“Yes,” says the boy. “The ‘canoe’ or wa'a is a tapa called kiwa'awa'a. The boom or 'iako is a pile of 40 tapas called 'iako. The outrigger or ama is a fish called 'ama. They all fit in a calabash.”

And so on for hours! And finally the wise men are killed and baked in the oven. The triumph of the saucy youth! 21


After outgrowing his mischievous adolescence, the hero is susceptible to female charms. He usually speaks of beautiful women in clichés. Pali ke kua, mahina ke alo, he says, 'a'ohe pu'u, 'a'ohe ke'e, kīnā 'ole: “back a cliff, front a moon, no pimples, no crooks, without blemish”. He is, however, able to give more precise physical details. Halemano, for example, meets a girl in a dream and becomes so hopelessly enamoured that he refuses all food and wastes away in death. His sister brings him back to life and offers to find the girl if he will describe her. So Halemano says: “She has pretty eyes and body and wavy black hair. She is a tall, dignified woman with chiefly bearing. (She wears) . . . fragrant tapa of the pele and mahuna kinds, and a scarlet sarong of soft texture, with pandanus and lehua leis on her head and about her neck.” 22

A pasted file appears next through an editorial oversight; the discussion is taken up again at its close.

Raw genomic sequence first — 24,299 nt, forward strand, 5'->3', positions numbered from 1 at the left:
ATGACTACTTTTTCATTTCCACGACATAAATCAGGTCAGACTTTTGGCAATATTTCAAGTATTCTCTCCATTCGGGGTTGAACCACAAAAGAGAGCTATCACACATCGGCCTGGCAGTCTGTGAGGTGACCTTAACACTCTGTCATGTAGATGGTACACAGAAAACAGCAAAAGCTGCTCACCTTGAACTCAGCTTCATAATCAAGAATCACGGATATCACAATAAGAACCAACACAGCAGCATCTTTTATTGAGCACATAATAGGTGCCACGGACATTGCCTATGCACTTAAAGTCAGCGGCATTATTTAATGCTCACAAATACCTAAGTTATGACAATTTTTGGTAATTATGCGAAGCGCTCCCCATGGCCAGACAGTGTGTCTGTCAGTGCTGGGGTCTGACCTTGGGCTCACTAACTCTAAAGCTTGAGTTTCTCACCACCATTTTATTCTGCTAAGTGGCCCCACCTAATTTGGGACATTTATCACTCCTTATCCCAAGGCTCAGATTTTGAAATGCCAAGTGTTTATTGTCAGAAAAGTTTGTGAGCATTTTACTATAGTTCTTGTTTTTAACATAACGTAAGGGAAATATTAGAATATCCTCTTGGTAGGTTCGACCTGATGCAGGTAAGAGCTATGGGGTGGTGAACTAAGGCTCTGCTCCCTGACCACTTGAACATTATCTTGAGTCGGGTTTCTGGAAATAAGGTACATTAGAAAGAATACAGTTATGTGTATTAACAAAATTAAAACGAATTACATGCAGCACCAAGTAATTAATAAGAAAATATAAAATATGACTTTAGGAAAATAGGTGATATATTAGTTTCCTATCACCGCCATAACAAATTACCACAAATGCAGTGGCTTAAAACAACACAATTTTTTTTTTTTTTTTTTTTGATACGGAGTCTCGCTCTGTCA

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The sister's magic is successful, and finally Halemano manages to abduct the girl while she is surfing. (Women on surf boards are easily abducted; they are ardent surfers.) The girl is anything but faithful and carries on a series of love affairs. Halemano, our unheroic hero, again grows despondent, refuses food, wastes away, and dies. After a second resuscitation, Halemano sings poetic love songs urging her to come back. One of these songs has been translated by a modern poet, Jean Charlot of Honolulu, who is also known as an artist, critic, and playwright. (In the song the town of Hilo, famous for rain, is a symbol of hardship, and the hala or pandanus is a symbol of misfortune, because hala also means failure.)